Adam Freeman

Chapter 16. Creating a Stand-Alone Web App, Part 2

Abstract
In this chapter, I complete the stand-alone web application and prepare it for deployment, demonstrating the way that a TypeScript project dovetails with standard development processes for deployment. For quick reference, Table 16-1 lists the TypeScript compiler options used in this chapter.
Adam Freeman

Chapter 17. Creating an Angular App, Part 1

Abstract
In this chapter, I start the process of creating an Angular web application that has the same set of features as the example in Chapters 15 and 16. Unlike other frameworks, where using TypeScript is an option, Angular puts TypeScript at the heart of web application development and relies on its features, especially decorators. For quick reference, Table 17-1 lists the TypeScript compiler options used in this chapter.
Adam Freeman

Chapter 18. Creating an Angular App, Part 2

Abstract
In this chapter, I continue the development of the Angular web application started in Chapter 17 by adding the remaining features and preparing the application for deployment into a container. For quick reference, Table 18-1 lists the TypeScript compiler options used in this chapter.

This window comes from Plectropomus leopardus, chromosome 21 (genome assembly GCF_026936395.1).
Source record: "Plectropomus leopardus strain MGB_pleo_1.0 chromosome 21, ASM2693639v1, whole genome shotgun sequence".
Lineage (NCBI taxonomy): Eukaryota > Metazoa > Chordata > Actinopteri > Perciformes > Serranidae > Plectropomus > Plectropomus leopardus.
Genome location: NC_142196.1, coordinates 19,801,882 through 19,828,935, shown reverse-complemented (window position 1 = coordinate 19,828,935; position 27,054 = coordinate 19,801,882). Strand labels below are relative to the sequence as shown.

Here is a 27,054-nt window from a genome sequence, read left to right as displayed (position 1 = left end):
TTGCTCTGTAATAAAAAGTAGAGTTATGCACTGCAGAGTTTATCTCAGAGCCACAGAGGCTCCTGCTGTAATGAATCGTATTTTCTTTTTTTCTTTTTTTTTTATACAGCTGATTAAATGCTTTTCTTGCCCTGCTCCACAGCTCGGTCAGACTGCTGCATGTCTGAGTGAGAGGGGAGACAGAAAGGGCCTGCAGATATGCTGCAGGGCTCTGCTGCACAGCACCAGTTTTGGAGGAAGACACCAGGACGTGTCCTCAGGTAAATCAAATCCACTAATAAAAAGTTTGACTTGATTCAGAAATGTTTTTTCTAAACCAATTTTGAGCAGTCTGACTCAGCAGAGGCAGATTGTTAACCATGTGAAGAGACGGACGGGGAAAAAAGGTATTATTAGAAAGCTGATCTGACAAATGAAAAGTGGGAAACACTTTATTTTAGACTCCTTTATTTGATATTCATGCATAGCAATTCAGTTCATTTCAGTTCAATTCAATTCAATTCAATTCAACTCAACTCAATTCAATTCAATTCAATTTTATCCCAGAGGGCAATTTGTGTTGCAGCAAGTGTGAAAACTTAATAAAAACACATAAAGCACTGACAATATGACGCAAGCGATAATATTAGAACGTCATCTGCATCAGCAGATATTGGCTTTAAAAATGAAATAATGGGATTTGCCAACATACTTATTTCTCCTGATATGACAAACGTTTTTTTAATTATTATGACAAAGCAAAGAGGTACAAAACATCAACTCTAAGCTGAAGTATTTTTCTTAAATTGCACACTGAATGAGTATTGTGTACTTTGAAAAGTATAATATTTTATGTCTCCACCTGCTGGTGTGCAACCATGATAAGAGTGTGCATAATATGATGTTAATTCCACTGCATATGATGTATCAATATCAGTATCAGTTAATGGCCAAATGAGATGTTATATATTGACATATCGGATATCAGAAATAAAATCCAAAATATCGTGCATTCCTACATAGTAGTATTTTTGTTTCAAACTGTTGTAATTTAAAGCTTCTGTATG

Adam Freeman

Chapter 19. Creating a React App

Abstract
In this chapter, I start the process of creating a React application that has the same features as the stand-alone and Angular examples from earlier chapters. TypeScript is optional in React development, but there is good support available, and React development with TypeScript provides a good developer experience. For quick reference, Table 19-1 lists the TypeScript compiler options used in this chapter.
Adam Freeman

Chapter 20. Creating a React App, Part 2

Abstract
In this chapter, I complete the React web application by adding URL routing and the remaining components before preparing the application for deployment in a container. For quick reference, Table 20-1 lists the TypeScript compiler options used in this chapter.
Adam Freeman

Chapter 21. Creating a Vue.js App, Part 1

Abstract
In this chapter, I start the process of building the example web application using Vue.js. Of the three frameworks that I have demonstrated in this part of the book, it is Vue.js that changes the most when TypeScript is used, providing not only type checking but also a completely different way of working with the framework’s core building blocks. For quick reference, Table 21-1 lists the TypeScript compiler options used in this chapter.
Adam Freeman

Chapter 22. Creating a Vue.js App, Part 2

Abstract
In this chapter, I complete the Vue.js web application by implementing URL routing and adding the remaining components, before preparing for deployment in a container. For quick reference, Table 22-1 lists the TypeScript compiler options used in this chapter.
Adam Freeman
Additional information